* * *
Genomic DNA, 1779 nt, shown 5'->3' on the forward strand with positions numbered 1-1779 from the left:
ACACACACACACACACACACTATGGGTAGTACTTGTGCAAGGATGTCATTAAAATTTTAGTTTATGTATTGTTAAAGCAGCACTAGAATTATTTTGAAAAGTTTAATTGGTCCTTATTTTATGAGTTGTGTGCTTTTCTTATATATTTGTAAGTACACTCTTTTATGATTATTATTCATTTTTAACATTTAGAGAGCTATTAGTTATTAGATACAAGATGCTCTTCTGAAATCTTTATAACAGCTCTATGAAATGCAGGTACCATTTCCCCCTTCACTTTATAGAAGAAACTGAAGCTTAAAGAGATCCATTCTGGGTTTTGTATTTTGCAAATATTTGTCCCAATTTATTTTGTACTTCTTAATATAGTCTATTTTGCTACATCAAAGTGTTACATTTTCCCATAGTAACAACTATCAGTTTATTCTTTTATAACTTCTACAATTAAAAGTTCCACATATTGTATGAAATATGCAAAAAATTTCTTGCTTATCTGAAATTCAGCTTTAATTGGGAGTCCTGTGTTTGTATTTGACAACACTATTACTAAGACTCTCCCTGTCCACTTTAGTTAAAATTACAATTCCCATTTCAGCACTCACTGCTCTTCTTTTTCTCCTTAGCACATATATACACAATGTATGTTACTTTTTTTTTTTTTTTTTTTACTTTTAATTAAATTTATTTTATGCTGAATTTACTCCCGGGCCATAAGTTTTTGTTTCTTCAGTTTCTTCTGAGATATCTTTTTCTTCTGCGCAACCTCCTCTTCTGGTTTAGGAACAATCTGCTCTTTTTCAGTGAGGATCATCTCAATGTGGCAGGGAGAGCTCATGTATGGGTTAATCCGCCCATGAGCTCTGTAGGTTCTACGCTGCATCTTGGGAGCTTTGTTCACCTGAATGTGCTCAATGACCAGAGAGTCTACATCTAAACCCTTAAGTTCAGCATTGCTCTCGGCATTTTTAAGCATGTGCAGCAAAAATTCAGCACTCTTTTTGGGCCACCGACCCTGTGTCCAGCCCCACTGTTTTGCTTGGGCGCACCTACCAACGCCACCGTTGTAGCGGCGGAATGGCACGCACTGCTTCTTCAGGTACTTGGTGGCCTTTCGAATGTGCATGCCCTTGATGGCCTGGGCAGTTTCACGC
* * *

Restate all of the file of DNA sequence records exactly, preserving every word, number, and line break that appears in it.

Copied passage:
Genomic DNA, 1779 nt, shown 5'->3' on the forward strand with positions numbered 1-1779 from the left:
ACACACACACACACACACACTATGGGTAGTACTTGTGCAAGGATGTCATTAAAATTTTAGTTTATGTATTGTTAAAGCAGCACTAGAATTATTTTGAAAAGTTTAATTGGTCCTTATTTTATGAGTTGTGTGCTTTTCTTATATATTTGTAAGTACACTCTTTTATGATTATTATTCATTTTTAACATTTAGAGAGCTATTAGTTATTAGATACAAGATGCTCTTCTGAAATCTTTATAACAGCTCTATGAAATGCAGGTACCATTTCCCCCTTCACTTTATAGAAGAAACTGAAGCTTAAAGAGATCCATTCTGGGTTTTGTATTTTGCAAATATTTGTCCCAATTTATTTTGTACTTCTTAATATAGTCTATTTTGCTACATCAAAGTGTTACATTTTCCCATAGTAACAACTATCAGTTTATTCTTTTATAACTTCTACAATTAAAAGTTCCACATATTGTATGAAATATGCAAAAAATTTCTTGCTTATCTGAAATTCAGCTTTAATTGGGAGTCCTGTGTTTGTATTTGACAACACTATTACTAAGACTCTCCCTGTCCACTTTAGTTAAAATTACAATTCCCATTTCAGCACTCACTGCTCTTCTTTTTCTCCTTAGCACATATATACACAATGTATGTTACTTTTTTTTTTTTTTTTTTTACTTTTAATTAAATTTATTTTATGCTGAATTTACTCCCGGGCCATAAGTTTTTGTTTCTTCAGTTTCTTCTGAGATATCTTTTTCTTCTGCGCAACCTCCTCTTCTGGTTTAGGAACAATCTGCTCTTTTTCAGTGAGGATCATCTCAATGTGGCAGGGAGAGCTCATGTATGGGTTAATCCGCCCATGAGCTCTGTAGGTTCTACGCTGCATCTTGGGAGCTTTGTTCACCTGAATGTGCTCAATGACCAGAGAGTCTACATCTAAACCCTTAAGTTCAGCATTGCTCTCGGCATTTTTAAGCATGTGCAGCAAAAATTCAGCACTCTTTTTGGGCCACCGACCCTGTGTCCAGCCCCACTGTTTTGCTTGGGCGCACCTACCAACGCCACCGTTGTAGCGGCGGAATGGCACGCACTGCTTCTTCAGGTACTTGGTGGCCTTTCGAATGTGCATGCCCTTGATGGCCTGGGCAGTTTCACGC